Artificial Intelligence: Making It Work For Industrial Companies

A look at some important distinctions between AI applications in B2B and B2C, as well as some pointers for navigating the growing list of companies touting AI capabilities.

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Pete EppelePete Eppele

One of the most prominent trends currently taking the technology industry by storm is artificial intelligence (AI). As more products like Amazon Alexa and Google Home hit the consumer market, the general public continues to reap the benefits of AI. A more recent phenomenon, however, is that the concept of AI is beginning to be embraced in the B2B industry.

Salesforce can largely be credited with igniting the AI flame when the CRM behemoth announced its new offering at Dreamforce this past October. Since then, conversations surrounding AI are more common at many B2B companies, and their leaders are attempting to determine the real-world implications to their businesses. Industrial companies, in particular, have complex needs that don’t closely mirror the needs of B2C businesses. This naturally affects the types of AI solutions that will work for these companies. In this article, I’ll cover some important distinctions between AI applications in B2B and B2C, as well as offer up some pointers for navigating the growing list of companies touting AI capabilities.

AI in B2B

In B2B, it’s all about expanding existing customer relationships versus the more transactional, customer acquisition focus we see in B2C. The introduction of Einstein has prompted organizations to think in new ways about how AI can help improve their customer relationships. CRM, CPQ and other similar technologies are an essential foundation to improving seller efficiency. Adding a layer of intelligence (more specifically, artificial intelligence) can rapidly accelerate the value and power delivered through a company’s technology stack. For B2B industrial companies, the implications are exciting, prompting company leaders to ask critical questions such as: 

  • What if AI helped us know every customer as well as our best customer?
  • What if AI empowered every sales person to perform like our top performer?
  • What if AI enabled my sellers to sell the entire product portfolio?
  • What if AI provided deal-specific prices that are most likely to result in a win?
  • What if AI could bring sales person smarts to e-commerce interactions?

Industrial companies need AI to deliver action-oriented insights to sales teams so they can drive deep, long-term customer relationships by anticipating customer needs, fighting off competitive threats, growing wallet share in accounts, and quoting consistently across all sales channels. Existing AI applications in B2B focus on retention, growth and flexible pricing that empowers companies to respond to complex dynamics such as inflation, deflation, volatile cost conditions, extreme competition, regional factors and much more. AI applications in B2B truly offer a massive opportunity to optimize the value of every customer relationship and interaction.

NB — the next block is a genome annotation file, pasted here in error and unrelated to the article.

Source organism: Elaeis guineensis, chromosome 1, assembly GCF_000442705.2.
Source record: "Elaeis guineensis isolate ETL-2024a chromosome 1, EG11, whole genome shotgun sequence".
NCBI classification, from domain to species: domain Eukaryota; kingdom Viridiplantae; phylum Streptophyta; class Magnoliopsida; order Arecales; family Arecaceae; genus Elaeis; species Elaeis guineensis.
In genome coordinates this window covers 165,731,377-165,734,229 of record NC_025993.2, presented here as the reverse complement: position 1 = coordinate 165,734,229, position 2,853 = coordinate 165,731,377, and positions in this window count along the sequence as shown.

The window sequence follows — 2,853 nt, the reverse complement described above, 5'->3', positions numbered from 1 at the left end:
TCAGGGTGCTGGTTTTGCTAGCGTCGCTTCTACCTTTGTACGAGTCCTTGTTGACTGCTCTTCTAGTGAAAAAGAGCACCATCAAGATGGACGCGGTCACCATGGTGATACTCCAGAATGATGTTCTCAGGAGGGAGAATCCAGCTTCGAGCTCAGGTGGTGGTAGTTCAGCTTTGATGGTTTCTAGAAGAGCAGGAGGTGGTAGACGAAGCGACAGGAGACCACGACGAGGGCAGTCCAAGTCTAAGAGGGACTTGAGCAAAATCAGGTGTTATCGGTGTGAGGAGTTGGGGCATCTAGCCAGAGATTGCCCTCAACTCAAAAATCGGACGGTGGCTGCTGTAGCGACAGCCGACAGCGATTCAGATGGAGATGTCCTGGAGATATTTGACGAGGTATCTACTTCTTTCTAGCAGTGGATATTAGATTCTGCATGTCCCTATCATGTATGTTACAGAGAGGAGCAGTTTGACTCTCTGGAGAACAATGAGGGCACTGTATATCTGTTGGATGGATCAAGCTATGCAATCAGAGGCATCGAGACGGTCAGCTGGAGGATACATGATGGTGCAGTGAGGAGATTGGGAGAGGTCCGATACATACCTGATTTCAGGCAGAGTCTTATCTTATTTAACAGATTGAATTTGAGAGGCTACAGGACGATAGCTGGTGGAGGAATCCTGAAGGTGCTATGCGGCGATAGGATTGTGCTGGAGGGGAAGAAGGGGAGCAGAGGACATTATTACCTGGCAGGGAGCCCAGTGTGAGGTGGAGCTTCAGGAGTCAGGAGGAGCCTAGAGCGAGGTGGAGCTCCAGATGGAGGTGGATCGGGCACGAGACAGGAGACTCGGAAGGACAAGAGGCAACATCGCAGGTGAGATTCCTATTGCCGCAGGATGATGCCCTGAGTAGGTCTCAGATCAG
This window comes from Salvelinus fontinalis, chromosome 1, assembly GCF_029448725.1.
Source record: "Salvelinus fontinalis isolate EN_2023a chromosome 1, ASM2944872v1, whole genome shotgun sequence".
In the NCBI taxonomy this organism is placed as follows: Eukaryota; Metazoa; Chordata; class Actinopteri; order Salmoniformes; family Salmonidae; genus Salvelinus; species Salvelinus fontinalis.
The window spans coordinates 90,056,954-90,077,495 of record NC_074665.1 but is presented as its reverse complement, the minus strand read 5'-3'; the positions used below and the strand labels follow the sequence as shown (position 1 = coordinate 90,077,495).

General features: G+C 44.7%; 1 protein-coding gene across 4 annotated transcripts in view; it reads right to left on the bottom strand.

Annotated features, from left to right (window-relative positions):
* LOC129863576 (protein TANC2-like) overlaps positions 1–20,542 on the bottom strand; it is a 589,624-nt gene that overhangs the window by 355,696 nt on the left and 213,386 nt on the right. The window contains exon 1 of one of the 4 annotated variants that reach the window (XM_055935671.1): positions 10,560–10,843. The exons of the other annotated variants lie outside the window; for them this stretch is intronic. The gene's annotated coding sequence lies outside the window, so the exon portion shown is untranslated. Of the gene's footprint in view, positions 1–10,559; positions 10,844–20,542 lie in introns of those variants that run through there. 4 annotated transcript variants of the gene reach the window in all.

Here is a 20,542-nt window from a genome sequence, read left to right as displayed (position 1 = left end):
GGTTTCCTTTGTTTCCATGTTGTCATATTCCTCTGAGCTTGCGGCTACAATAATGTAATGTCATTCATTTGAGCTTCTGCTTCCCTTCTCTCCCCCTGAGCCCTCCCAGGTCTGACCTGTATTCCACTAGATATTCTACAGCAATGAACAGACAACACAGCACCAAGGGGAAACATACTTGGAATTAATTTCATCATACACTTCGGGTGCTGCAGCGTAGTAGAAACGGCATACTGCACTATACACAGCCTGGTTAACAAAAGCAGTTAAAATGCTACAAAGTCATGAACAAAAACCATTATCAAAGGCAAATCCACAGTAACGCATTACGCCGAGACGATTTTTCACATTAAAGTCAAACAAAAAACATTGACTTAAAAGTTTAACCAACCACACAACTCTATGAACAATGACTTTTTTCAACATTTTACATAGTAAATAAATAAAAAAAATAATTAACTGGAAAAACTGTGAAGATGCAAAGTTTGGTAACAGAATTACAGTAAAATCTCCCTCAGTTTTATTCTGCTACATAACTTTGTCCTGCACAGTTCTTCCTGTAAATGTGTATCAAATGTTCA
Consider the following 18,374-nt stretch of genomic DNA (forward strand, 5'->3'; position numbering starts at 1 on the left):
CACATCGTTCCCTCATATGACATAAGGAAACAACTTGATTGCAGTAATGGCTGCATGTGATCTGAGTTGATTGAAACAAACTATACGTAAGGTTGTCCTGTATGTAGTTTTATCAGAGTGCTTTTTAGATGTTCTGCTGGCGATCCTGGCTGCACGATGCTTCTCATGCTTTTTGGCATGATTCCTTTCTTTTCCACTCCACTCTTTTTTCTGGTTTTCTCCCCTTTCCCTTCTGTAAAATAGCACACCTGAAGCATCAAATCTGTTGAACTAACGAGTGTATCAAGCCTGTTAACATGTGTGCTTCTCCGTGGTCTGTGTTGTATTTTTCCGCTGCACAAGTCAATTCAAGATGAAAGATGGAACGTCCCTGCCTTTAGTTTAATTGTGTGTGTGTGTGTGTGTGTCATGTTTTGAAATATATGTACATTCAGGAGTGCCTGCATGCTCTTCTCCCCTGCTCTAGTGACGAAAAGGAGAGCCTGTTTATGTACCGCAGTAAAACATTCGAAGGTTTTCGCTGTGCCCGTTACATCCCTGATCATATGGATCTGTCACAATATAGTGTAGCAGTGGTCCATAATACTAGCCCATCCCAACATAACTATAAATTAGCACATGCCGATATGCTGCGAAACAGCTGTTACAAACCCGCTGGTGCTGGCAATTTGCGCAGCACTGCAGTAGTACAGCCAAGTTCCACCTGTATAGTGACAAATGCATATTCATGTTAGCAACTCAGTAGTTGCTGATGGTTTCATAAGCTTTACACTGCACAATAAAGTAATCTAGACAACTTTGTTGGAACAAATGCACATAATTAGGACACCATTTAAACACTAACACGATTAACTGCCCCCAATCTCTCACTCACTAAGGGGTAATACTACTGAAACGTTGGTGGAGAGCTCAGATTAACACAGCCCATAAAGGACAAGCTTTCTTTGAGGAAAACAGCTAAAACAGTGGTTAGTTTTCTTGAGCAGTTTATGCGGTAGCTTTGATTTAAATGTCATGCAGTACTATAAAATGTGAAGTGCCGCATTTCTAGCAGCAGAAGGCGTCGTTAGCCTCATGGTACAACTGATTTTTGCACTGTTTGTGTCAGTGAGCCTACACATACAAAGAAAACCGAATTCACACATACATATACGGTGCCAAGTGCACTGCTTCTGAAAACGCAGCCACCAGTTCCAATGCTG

Is it Truly AI? Some Pointers

There’s incredible buzz around AI now, which means nearly every solution provider will be touting that they deliver AI, machine learning or deep learning. Be wary of providers that are new to the game and don’t have a deep history in B2B steeped in delivering artificial intelligence to solve the unique problems outlined above. Providers with this rich background paired with best-in-class technologies are the ones to look for. Make sure the output of the AI model is actionable, meaning it’s delivered seamlessly into your existing CPQ, e-commerce platform, CRM, home grown tool, ERP, or otherwise. You want guidance to flow into the applications that your reps use every day. From an architecture standpoint, multi-tenant SaaS is critical and the benefits are vast. From total-cost-of-ownership, to seamless upgrades, to everything in between, multi-tenant SaaS should be on your list of criteria. Most importantly, however, is having the right domain knowledge and expertise in place to build out the guidance model. In other words, to get the best results from AI models, it’s critical for data scientists to have the necessary domain expertise.

I’m personally thrilled that Salesforce has helped spread awareness and sparked interest in artificial intelligence because it will help industrial companies stay in-tune with their customers using AI methodologies for years.

Pete Eppele is Senior Vice President of Products and Science at Zilliant.

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